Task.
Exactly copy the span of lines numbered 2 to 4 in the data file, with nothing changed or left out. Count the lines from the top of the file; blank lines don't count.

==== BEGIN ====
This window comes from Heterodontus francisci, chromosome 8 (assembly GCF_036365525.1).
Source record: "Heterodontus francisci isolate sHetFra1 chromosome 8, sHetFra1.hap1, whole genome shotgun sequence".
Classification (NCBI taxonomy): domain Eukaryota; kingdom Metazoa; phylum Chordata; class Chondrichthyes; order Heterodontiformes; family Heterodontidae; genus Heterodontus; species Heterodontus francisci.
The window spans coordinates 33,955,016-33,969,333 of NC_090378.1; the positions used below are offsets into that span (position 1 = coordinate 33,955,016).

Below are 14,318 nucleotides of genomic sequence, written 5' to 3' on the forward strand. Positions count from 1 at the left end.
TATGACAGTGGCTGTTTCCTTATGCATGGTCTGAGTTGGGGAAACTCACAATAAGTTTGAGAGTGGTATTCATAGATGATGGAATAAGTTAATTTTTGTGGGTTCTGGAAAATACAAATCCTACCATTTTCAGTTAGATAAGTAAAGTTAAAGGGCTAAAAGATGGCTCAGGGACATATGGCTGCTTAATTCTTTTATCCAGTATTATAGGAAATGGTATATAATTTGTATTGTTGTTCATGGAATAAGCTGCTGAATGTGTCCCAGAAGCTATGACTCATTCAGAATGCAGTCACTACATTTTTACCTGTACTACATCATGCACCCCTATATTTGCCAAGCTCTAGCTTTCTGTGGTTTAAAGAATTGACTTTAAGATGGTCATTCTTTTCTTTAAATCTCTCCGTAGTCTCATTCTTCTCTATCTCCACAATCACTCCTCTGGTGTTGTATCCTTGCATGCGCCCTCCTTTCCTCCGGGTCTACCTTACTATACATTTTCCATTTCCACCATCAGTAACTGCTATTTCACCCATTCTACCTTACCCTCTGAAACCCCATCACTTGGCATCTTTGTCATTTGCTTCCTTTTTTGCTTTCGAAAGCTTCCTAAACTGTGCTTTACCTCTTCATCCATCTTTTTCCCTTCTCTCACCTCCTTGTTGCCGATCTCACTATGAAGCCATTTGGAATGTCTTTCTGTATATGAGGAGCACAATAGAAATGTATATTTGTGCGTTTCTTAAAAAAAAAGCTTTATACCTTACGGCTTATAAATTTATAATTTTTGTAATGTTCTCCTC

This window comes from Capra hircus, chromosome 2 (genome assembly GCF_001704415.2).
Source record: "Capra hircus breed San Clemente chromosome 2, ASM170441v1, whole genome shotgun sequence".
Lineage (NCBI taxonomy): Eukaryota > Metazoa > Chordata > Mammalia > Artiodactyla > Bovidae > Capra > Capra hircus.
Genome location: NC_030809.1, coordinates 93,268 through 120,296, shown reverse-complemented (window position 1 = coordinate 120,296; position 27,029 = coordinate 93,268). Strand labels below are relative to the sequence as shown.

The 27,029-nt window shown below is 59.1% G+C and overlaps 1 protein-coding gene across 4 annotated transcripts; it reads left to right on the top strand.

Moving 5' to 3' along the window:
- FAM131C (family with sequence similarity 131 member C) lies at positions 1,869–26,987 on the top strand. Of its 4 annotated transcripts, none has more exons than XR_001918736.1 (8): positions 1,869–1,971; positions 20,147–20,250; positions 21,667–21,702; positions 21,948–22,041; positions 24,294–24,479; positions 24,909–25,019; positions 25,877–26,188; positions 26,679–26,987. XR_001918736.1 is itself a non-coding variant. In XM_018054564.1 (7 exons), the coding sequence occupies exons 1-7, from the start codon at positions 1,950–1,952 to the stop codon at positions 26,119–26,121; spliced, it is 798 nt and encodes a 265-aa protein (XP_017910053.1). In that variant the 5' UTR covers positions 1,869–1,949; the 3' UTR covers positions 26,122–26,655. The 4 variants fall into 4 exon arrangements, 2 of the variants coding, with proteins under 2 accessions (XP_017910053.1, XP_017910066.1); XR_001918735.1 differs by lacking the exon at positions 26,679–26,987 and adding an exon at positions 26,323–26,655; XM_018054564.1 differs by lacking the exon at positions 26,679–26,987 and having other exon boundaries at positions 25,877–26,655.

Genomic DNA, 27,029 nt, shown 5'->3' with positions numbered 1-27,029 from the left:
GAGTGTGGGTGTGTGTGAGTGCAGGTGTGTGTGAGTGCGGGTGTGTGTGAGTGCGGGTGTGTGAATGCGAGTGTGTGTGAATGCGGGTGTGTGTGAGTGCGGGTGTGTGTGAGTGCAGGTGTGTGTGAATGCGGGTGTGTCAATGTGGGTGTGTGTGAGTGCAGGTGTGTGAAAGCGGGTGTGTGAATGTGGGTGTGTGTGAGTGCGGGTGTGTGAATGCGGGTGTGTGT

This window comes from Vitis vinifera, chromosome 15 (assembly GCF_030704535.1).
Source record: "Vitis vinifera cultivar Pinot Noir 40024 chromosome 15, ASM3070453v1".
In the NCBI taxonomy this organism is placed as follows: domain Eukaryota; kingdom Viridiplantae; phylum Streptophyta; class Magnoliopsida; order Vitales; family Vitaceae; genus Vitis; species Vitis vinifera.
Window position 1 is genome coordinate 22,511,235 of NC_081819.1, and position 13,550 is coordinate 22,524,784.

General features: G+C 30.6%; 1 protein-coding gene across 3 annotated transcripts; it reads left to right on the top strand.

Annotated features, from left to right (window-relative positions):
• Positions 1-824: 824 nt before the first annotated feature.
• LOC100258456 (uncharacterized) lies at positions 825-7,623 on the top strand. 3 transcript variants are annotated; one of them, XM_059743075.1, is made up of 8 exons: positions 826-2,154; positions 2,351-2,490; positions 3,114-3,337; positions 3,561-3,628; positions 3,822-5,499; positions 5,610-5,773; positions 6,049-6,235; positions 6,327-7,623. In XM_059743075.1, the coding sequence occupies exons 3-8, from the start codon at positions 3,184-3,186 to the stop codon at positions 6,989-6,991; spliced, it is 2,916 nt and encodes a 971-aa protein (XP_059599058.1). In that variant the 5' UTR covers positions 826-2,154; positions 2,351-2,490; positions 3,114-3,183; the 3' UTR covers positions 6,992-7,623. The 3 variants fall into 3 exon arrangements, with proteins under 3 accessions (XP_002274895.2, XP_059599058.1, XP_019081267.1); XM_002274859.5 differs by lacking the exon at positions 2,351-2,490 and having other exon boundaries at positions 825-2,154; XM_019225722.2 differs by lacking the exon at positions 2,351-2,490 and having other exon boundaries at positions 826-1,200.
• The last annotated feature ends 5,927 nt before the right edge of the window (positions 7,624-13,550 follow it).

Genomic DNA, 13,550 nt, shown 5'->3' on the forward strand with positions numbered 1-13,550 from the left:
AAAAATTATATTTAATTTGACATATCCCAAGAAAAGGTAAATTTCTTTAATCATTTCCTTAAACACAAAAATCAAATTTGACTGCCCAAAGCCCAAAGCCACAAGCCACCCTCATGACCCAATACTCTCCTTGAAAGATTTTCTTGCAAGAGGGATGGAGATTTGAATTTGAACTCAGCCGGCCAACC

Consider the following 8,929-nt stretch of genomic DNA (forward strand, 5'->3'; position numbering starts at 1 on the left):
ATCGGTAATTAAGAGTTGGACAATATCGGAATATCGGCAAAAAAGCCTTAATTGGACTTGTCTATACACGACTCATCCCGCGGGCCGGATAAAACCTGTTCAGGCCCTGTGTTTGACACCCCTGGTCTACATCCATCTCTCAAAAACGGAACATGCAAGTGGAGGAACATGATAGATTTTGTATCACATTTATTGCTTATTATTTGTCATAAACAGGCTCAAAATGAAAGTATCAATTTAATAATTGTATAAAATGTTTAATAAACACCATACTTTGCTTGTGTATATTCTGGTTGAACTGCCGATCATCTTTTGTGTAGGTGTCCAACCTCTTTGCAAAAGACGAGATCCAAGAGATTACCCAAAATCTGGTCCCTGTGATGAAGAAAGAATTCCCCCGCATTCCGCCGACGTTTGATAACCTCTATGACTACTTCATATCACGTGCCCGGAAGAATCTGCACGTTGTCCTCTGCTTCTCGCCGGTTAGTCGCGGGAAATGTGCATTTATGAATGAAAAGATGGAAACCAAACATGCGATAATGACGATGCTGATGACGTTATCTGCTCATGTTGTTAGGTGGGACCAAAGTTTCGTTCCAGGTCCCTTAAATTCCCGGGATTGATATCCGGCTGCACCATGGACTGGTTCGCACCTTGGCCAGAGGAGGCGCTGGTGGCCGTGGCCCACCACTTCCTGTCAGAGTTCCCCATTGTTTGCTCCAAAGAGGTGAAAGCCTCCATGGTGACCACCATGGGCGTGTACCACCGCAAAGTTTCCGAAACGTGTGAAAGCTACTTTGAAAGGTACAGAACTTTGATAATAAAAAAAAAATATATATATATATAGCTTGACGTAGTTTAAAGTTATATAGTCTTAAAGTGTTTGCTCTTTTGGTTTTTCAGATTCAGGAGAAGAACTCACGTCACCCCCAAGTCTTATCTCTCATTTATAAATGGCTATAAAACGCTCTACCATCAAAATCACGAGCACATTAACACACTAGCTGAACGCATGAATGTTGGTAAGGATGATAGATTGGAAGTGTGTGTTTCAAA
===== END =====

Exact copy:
Source record: "Heterodontus francisci isolate sHetFra1 chromosome 8, sHetFra1.hap1, whole genome shotgun sequence".
Classification (NCBI taxonomy): domain Eukaryota; kingdom Metazoa; phylum Chordata; class Chondrichthyes; order Heterodontiformes; family Heterodontidae; genus Heterodontus; species Heterodontus francisci.
The window spans coordinates 33,955,016-33,969,333 of NC_090378.1; the positions used below are offsets into that span (position 1 = coordinate 33,955,016).